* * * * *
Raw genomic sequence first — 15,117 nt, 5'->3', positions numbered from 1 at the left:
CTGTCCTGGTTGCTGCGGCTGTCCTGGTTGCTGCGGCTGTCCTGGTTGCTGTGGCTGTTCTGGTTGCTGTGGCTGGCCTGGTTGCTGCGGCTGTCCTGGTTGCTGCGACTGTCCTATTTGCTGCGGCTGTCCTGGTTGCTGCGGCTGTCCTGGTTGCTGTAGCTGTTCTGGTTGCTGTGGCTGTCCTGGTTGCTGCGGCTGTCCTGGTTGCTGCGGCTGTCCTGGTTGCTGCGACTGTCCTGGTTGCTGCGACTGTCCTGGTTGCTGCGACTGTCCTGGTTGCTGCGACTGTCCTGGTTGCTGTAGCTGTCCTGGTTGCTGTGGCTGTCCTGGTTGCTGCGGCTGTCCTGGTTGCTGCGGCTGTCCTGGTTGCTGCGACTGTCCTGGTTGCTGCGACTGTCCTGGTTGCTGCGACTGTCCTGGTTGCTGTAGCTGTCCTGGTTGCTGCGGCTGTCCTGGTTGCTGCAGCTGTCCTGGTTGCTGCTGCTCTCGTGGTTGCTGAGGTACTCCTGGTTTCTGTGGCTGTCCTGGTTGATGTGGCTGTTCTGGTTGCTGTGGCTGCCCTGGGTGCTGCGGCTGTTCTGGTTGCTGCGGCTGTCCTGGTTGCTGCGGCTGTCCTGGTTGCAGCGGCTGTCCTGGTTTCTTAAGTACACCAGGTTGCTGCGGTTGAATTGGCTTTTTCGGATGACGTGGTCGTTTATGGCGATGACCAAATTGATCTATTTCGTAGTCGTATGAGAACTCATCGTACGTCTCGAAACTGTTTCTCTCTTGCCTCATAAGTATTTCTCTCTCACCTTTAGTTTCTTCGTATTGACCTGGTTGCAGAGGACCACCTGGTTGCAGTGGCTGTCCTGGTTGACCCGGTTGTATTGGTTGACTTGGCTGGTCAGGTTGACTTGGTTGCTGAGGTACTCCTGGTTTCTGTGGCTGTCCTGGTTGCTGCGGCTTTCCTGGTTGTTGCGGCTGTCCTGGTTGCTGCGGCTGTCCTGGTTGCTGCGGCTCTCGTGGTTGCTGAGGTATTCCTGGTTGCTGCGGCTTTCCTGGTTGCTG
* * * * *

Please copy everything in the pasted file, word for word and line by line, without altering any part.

Raw genomic sequence first — 15,117 nt, 5'->3', positions numbered from 1 at the left:
CTGTCCTGGTTGCTGCGGCTGTCCTGGTTGCTGCGGCTGTCCTGGTTGCTGTGGCTGTTCTGGTTGCTGTGGCTGGCCTGGTTGCTGCGGCTGTCCTGGTTGCTGCGACTGTCCTATTTGCTGCGGCTGTCCTGGTTGCTGCGGCTGTCCTGGTTGCTGTAGCTGTTCTGGTTGCTGTGGCTGTCCTGGTTGCTGCGGCTGTCCTGGTTGCTGCGGCTGTCCTGGTTGCTGCGACTGTCCTGGTTGCTGCGACTGTCCTGGTTGCTGCGACTGTCCTGGTTGCTGCGACTGTCCTGGTTGCTGTAGCTGTCCTGGTTGCTGTGGCTGTCCTGGTTGCTGCGGCTGTCCTGGTTGCTGCGGCTGTCCTGGTTGCTGCGACTGTCCTGGTTGCTGCGACTGTCCTGGTTGCTGCGACTGTCCTGGTTGCTGTAGCTGTCCTGGTTGCTGCGGCTGTCCTGGTTGCTGCAGCTGTCCTGGTTGCTGCTGCTCTCGTGGTTGCTGAGGTACTCCTGGTTTCTGTGGCTGTCCTGGTTGATGTGGCTGTTCTGGTTGCTGTGGCTGCCCTGGGTGCTGCGGCTGTTCTGGTTGCTGCGGCTGTCCTGGTTGCTGCGGCTGTCCTGGTTGCAGCGGCTGTCCTGGTTTCTTAAGTACACCAGGTTGCTGCGGTTGAATTGGCTTTTTCGGATGACGTGGTCGTTTATGGCGATGACCAAATTGATCTATTTCGTAGTCGTATGAGAACTCATCGTACGTCTCGAAACTGTTTCTCTCTTGCCTCATAAGTATTTCTCTCTCACCTTTAGTTTCTTCGTATTGACCTGGTTGCAGAGGACCACCTGGTTGCAGTGGCTGTCCTGGTTGACCCGGTTGTATTGGTTGACTTGGCTGGTCAGGTTGACTTGGTTGCTGAGGTACTCCTGGTTTCTGTGGCTGTCCTGGTTGCTGCGGCTTTCCTGGTTGTTGCGGCTGTCCTGGTTGCTGCGGCTGTCCTGGTTGCTGCGGCTCTCGTGGTTGCTGAGGTATTCCTGGTTGCTGCGGCTTTCCTGGTTGCTG